Some TV evangelists thrived and prospered for decades by urging their flocks to “give till it hurts”, others suggest “give, and it will be given to you”.  Now, the internet is rife with charities, appealing to our sensibilities and our checkbooks.
Marshall Rotarian, Cecil Tomlinson, on the other hand, was a lifelong proponent of cheerful giving.  His signature smile was disarming and captivating.  He was unassuming and irresistibly compelling; a worthy role-model and mentor to all who knew him.
Cecil and his wife Pauline moved to Marshall in 1978, when he was named president on Southwest Meter.  He joined the Marshall Rotary club in February of 1980, six months before I did, yet I hardly ever saw him at the meetings.  Years later I learned why, when he told me about how he was talked into joining the club. 
I remember his grin to this day as he related the story. He had resisted joining Rotary because his job required much travel, so he didn’t think he could meet the attendance requirement.
But a cunning club member suggested that he should have no problem with that, since Rotary-other-club make ups, counted as attendance at his own club.  At that he enthusiastically agreed to join.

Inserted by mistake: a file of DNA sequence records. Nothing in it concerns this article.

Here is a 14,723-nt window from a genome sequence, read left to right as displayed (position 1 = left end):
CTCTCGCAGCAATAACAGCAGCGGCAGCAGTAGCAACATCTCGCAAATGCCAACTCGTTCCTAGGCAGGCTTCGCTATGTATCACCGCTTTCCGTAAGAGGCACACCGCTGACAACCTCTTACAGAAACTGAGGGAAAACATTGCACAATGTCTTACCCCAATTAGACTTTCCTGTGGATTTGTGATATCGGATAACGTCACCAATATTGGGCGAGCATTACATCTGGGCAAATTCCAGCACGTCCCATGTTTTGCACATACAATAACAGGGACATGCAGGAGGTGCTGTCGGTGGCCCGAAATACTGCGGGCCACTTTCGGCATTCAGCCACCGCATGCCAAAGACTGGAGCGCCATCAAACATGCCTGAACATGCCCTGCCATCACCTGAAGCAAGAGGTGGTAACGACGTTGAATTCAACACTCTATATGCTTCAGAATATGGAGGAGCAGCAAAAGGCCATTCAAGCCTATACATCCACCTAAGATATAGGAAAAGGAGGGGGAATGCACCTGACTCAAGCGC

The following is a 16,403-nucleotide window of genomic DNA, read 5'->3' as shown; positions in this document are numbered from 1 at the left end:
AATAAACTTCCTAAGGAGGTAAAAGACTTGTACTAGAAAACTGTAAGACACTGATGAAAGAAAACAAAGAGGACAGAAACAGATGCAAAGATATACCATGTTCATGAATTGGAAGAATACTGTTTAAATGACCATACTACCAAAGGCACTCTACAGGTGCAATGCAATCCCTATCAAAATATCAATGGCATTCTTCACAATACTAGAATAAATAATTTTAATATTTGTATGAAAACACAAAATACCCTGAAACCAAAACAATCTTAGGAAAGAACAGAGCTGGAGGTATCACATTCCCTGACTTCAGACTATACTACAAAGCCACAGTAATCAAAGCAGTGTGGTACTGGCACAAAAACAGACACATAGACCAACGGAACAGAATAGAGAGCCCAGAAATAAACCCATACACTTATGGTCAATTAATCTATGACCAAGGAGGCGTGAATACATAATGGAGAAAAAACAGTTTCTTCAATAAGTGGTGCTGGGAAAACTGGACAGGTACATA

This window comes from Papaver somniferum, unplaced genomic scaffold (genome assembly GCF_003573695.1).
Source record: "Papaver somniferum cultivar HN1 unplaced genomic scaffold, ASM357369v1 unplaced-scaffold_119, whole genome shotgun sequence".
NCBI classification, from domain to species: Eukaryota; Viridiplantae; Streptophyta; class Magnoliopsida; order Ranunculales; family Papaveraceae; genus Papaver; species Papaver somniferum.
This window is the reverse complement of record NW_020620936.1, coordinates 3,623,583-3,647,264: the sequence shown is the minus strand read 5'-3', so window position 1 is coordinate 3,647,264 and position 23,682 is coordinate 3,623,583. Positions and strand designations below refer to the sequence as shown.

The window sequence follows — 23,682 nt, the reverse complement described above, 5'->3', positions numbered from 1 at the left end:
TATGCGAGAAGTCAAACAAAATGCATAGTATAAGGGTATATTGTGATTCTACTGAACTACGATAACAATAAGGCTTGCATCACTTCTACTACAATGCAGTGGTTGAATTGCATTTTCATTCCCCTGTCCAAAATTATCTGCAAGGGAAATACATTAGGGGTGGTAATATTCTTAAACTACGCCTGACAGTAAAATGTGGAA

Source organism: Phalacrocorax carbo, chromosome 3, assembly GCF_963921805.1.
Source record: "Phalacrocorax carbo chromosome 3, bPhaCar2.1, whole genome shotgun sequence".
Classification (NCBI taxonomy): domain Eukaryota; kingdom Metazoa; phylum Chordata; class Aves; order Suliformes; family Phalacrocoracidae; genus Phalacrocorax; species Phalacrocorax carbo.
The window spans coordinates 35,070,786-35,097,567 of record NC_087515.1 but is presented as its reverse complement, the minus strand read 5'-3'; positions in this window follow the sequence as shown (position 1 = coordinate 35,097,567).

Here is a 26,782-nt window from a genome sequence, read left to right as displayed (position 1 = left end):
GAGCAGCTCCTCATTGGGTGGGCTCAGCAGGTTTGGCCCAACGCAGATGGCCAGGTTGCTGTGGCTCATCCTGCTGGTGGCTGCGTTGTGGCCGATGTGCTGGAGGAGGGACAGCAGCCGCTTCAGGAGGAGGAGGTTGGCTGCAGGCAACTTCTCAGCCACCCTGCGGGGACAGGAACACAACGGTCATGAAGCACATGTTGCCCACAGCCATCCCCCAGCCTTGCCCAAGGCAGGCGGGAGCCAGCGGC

Cecil traveled to various cities with a new purpose. Now he planned his schedule so that it coincided with a Rotary club meeting, to which he would invite his customers to have lunch.  He returned to the club after a few weeks with a dozen, or more “Makeups”.
His grin got even bigger as he continued the story.  He learned that only two of them counted.  When he learned that, he made the necessary adjustments and maintained a perfect attendance from then on.
Cecil became president of the Rotary club in 1984, went on to become District Governor in 1987, the year in which he instituted what was, at that time, the largest fund drive in the history of the East Texas Rotary District 583, to eradicate POLIO. 
I was to be a part of that drive and feeling pretty good about having raised a little over $5,000 towards the final total of almost $200,000. 
When I brought my money in to Cecil, he looked at me with that “irresistibly compelling” grin and said: Jim, if you would just add another thousand dollars to that, you would be a six-stone Paul Harris Fellow.  You know the answer to that was yes, I will.
I did not know this at the time, but he had made The Rotary Foundation a beneficiary of his estate in the amount of several thousand dollars.
But Rotary was not his only interest.  He was president of the local Chamber of Commerce, Citizen of The Year, in 1987, and President of the Marshall-Harrison County Industries for years.  He led dozens of fund-drives for everything from Shriners to Boy Scouts.
Only recently did I find out that he was a seaman on board the Battleship USS Maryland in Pearl Harbor, December 7, 1941, when Japan attacked. He gave of his “extra time” that God had given him that day, cheerfully and well.
Cecil will be remembered when we “Celebrate a Century of Changing Lives in Marshall – and Beyond”, August 24, 2019, at the Marshall Convention Center.